Syria air strikes: 'Where is the legal basis?' asks Corbyn

Lady Farrington of Ribbleton

Baroness Farrington of Ribbleton Labour peer – obituary

The Labour leader criticised Theresa May for failing to recall Parliament before giving the go-ahead for British bombers to join the US-led air strikes on Syria.

The Labour leader told the BBC's Andrew Marr Show he believed Parliament should have been given a vote on military intervention and that the prime minister had been too keen to "follow Donald Trump's lead".

Corbyn said Parliament should have been given a vote on the strikes, and called for a "War Powers Act" to set out the process by which the government can launch military action.

Also appearing on the program, UK Foreign Secretary Boris Johnson said he hoped Saturday's airstrike could push actors in the Syrian civil war towards the negotiating table and "alleviate further humanitarian suffering".

Jeremy Corbyn, a veteran anti-war campaigner, said the UK should press for an independent UN-led investigation into the chemical attack in Syria rather than following the lead of the United States.

"This legally questionable action risks escalating further, as United States defence secretary James Mattis has admitted, an already devastating conflict and therefore makes real accountability for war crimes and use of chemical weapons less, not more likely".

Shadow foreign secretary Diane Abbott also warned military action could end up with the RAF inadvertently "serving as the air arm" of Jihadi extremist rebels.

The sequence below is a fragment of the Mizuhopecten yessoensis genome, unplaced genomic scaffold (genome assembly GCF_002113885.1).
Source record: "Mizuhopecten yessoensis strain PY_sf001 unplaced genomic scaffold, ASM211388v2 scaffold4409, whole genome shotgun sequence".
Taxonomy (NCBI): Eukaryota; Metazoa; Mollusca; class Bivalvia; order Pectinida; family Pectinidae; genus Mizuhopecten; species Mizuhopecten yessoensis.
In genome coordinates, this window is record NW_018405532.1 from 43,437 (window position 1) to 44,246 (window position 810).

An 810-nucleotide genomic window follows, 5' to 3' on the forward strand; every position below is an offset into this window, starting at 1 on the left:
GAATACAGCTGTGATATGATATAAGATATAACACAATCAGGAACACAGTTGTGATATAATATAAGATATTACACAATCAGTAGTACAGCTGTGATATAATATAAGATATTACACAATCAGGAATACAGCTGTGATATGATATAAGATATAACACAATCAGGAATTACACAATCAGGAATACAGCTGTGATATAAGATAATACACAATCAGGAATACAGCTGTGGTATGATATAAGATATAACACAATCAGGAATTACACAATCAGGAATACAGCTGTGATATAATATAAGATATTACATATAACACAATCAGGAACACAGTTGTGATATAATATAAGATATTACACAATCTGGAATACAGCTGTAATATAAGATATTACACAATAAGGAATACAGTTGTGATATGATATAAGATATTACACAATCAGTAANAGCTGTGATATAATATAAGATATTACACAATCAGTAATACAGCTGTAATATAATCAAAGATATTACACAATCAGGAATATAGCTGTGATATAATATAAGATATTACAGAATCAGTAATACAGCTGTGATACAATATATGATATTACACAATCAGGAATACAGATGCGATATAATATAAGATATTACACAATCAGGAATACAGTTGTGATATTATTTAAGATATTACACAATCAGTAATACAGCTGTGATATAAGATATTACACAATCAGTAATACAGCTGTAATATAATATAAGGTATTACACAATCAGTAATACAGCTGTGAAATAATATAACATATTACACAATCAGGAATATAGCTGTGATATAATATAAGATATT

"I have urged the Prime Minister to do all she can to avoid civilian casualties given the complicated picture on the ground in Syria, and she has given me assurances in that regard".

An alleged gas attack last weekend in the town of Douma killed more than 40 people, according to opposition activists and rescuers.

But British involvement in further military intervention is controversial at home, in a country still haunted by its role in the US-led invasion of Iraq.

Jeremy Corbyn has said he wants "incontrovertible proof" before blaming Russian Federation for the Salisbury nerve agent attack.

It said they all agreed with her on "the importance of restoring the global norm that the use of chemical weapons is never acceptable".

But the Prime Minister said she had authorised the operation "because I judge this action to be in Britain's national interest".

He said he could back action if May had a coherent plan and were working with global partners.

The group said it "strongly condemned" the action and accused May of "sanctioning killing" at US President Donald Trump's behest.

His comments come after the United States, United Kingdom and France fired early Saturday over 100 missiles into Syria according to the Syrian government, Russian Federation and the USA military.

"The government must present the objectives of any proposed action to Parliament". French President Emmanuel Macron said Thursday France has "proof" Assad had used chemical weapons and was working closely with the USA on a possible response.

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